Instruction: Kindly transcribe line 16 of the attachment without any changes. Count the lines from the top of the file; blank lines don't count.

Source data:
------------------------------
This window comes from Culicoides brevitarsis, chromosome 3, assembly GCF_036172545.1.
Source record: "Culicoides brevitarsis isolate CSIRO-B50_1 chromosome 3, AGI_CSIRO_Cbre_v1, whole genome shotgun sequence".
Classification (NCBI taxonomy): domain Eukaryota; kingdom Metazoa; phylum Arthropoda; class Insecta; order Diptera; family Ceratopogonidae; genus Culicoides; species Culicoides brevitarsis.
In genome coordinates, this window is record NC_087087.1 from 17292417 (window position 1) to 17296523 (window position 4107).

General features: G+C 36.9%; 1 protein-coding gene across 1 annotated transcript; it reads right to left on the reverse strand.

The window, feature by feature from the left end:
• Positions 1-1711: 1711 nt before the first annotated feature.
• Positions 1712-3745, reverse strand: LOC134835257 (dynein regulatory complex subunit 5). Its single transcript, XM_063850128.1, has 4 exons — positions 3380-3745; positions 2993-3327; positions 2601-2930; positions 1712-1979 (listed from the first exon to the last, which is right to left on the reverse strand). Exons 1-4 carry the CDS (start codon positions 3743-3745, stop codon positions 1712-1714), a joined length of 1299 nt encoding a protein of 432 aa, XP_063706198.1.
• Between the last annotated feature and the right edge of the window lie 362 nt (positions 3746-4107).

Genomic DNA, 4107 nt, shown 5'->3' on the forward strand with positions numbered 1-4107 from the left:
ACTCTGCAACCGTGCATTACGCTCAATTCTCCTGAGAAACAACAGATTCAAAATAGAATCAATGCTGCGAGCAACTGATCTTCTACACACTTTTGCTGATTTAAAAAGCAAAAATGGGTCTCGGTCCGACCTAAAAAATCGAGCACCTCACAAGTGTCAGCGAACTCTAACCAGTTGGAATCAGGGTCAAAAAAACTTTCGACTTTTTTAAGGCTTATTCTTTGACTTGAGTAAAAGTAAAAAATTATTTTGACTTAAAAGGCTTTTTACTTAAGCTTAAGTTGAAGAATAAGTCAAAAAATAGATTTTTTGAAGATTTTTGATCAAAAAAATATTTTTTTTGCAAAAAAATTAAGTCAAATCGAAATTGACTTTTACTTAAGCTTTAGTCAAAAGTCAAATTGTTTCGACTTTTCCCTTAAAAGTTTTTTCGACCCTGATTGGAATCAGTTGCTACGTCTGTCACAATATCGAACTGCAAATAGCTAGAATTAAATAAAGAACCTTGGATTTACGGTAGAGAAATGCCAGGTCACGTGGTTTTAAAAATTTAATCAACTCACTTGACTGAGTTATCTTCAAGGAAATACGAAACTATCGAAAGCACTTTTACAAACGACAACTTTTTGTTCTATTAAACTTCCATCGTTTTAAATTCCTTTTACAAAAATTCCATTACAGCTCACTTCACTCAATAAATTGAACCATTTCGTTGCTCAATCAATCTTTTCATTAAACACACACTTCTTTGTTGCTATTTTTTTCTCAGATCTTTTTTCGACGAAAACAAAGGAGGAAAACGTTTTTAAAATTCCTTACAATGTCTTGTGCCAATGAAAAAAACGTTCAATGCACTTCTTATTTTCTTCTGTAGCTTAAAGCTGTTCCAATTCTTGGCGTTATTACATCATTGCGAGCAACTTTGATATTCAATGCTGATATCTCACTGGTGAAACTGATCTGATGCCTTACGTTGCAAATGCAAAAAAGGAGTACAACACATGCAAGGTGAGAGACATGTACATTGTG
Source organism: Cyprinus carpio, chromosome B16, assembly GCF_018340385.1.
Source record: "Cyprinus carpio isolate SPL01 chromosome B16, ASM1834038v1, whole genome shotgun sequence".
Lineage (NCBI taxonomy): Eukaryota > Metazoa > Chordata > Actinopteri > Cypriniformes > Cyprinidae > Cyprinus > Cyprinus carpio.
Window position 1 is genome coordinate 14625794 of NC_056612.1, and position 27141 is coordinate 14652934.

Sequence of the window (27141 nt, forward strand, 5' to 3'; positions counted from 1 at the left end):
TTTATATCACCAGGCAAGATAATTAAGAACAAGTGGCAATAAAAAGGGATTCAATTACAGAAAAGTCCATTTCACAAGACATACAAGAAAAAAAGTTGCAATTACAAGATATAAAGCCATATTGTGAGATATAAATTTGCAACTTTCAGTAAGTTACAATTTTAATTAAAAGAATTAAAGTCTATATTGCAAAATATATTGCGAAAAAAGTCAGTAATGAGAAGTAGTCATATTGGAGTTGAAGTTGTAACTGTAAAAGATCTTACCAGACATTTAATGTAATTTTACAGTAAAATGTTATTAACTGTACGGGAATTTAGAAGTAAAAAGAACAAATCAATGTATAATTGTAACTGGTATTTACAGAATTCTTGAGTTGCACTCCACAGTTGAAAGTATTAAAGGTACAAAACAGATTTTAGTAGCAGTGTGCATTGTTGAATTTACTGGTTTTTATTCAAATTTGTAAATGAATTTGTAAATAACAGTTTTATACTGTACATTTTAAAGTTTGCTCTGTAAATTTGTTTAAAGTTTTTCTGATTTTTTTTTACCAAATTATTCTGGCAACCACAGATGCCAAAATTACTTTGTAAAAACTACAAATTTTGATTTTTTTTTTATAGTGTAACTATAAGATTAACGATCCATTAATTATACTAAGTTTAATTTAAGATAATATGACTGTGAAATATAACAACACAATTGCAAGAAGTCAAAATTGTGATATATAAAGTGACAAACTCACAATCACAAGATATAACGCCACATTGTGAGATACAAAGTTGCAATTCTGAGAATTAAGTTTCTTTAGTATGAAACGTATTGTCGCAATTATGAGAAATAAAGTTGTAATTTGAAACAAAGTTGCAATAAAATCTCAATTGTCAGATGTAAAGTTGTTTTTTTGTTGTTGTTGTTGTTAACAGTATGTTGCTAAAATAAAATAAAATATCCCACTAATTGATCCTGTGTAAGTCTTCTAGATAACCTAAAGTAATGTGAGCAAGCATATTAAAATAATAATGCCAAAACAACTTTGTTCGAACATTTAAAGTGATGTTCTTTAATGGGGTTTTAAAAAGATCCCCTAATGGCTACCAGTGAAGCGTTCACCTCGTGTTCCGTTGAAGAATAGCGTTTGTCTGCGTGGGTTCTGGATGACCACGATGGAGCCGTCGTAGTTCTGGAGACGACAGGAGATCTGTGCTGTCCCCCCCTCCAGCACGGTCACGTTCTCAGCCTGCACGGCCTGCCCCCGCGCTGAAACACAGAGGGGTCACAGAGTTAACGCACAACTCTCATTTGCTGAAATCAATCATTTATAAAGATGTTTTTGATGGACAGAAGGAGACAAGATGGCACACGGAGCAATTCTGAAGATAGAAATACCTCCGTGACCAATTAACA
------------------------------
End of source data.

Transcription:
Sequence of the window (27141 nt, forward strand, 5' to 3'; positions counted from 1 at the left end):